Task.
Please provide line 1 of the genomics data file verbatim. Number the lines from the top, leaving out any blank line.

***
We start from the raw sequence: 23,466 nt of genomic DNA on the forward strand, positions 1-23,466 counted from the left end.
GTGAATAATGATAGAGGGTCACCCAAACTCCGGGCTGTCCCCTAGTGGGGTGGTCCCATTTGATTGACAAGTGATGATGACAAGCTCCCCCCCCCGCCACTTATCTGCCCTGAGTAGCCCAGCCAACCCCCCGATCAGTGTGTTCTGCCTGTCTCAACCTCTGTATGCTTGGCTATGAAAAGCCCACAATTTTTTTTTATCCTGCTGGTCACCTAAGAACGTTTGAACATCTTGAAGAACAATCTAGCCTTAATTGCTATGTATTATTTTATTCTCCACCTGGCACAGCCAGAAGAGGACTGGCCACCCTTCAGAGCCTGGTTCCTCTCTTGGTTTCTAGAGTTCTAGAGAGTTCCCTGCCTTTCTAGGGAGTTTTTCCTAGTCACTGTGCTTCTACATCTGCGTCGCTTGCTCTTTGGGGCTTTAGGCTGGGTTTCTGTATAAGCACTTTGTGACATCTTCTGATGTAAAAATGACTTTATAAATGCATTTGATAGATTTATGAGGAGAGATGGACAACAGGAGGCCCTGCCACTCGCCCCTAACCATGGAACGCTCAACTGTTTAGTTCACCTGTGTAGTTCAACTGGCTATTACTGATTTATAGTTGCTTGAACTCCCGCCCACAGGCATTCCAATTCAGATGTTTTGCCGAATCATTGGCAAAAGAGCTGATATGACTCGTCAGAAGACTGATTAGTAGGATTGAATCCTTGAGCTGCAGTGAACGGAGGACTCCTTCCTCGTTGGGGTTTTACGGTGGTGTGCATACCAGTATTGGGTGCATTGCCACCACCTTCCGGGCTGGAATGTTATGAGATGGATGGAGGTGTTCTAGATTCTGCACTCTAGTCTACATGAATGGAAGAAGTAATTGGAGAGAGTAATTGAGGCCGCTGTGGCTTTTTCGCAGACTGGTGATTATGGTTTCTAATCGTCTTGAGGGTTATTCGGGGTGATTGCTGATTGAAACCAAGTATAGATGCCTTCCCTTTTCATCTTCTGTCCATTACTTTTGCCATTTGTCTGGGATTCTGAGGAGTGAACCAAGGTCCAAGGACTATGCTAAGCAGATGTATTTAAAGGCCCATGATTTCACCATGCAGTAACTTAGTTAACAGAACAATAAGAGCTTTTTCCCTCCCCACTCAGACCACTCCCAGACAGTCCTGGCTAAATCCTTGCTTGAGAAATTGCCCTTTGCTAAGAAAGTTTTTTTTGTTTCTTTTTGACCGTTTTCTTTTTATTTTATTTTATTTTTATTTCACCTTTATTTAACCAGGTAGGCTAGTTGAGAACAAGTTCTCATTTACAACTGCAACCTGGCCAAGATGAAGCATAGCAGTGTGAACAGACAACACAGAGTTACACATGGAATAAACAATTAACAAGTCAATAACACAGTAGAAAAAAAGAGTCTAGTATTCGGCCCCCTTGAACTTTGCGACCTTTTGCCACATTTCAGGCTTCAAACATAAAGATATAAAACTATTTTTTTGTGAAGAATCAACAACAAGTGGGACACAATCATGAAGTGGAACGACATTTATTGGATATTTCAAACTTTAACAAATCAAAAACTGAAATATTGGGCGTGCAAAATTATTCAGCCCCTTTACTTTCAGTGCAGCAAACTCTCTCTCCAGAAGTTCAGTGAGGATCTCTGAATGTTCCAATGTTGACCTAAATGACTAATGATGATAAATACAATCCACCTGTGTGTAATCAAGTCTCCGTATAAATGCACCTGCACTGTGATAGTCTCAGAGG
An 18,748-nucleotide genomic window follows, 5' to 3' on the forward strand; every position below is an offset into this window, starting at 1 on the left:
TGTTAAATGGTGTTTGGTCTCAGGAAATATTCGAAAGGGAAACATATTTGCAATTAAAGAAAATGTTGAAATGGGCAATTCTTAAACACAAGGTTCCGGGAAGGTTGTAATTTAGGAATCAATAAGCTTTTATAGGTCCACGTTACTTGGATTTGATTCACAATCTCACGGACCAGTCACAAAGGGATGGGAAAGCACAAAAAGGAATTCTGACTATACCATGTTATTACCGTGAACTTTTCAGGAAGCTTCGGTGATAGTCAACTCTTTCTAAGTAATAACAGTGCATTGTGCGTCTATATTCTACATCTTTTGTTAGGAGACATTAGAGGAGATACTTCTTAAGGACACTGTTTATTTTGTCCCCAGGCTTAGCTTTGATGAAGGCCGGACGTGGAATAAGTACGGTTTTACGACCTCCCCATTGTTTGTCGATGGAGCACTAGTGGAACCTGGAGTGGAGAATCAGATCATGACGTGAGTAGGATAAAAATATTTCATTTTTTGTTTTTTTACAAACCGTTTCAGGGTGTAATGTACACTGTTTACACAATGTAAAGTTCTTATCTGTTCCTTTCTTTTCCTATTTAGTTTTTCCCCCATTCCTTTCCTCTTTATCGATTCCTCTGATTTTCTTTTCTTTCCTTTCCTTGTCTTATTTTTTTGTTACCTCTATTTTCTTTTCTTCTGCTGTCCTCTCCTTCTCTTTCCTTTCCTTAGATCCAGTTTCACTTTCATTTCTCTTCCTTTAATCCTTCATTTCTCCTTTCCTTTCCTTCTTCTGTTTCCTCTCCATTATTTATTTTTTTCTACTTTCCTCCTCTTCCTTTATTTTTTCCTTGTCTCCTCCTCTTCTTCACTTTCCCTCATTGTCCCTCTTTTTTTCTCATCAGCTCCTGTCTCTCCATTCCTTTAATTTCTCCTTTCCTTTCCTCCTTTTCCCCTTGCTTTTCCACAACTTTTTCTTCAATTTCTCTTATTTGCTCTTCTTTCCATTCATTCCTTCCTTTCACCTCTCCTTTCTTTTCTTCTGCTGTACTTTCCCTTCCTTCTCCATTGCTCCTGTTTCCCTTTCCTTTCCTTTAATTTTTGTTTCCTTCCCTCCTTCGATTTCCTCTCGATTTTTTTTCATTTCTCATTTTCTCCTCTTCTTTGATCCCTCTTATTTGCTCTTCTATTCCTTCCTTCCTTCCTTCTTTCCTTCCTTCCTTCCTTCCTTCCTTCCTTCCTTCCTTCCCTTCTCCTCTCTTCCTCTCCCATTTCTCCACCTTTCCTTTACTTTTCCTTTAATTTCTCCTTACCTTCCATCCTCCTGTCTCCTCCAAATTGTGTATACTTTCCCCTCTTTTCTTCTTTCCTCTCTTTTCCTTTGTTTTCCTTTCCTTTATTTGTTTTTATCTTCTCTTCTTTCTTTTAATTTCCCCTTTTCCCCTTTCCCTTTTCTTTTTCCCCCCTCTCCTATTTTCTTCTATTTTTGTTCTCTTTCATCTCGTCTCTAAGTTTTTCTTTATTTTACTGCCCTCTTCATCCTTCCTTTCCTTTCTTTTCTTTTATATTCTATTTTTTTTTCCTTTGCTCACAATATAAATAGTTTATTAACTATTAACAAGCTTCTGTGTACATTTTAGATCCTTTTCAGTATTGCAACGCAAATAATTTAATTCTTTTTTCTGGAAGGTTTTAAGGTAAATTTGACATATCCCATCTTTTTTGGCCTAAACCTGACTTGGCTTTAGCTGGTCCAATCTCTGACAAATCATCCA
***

We start from the raw sequence: 23,466 nt of genomic DNA on the forward strand, positions 1-23,466 counted from the left end.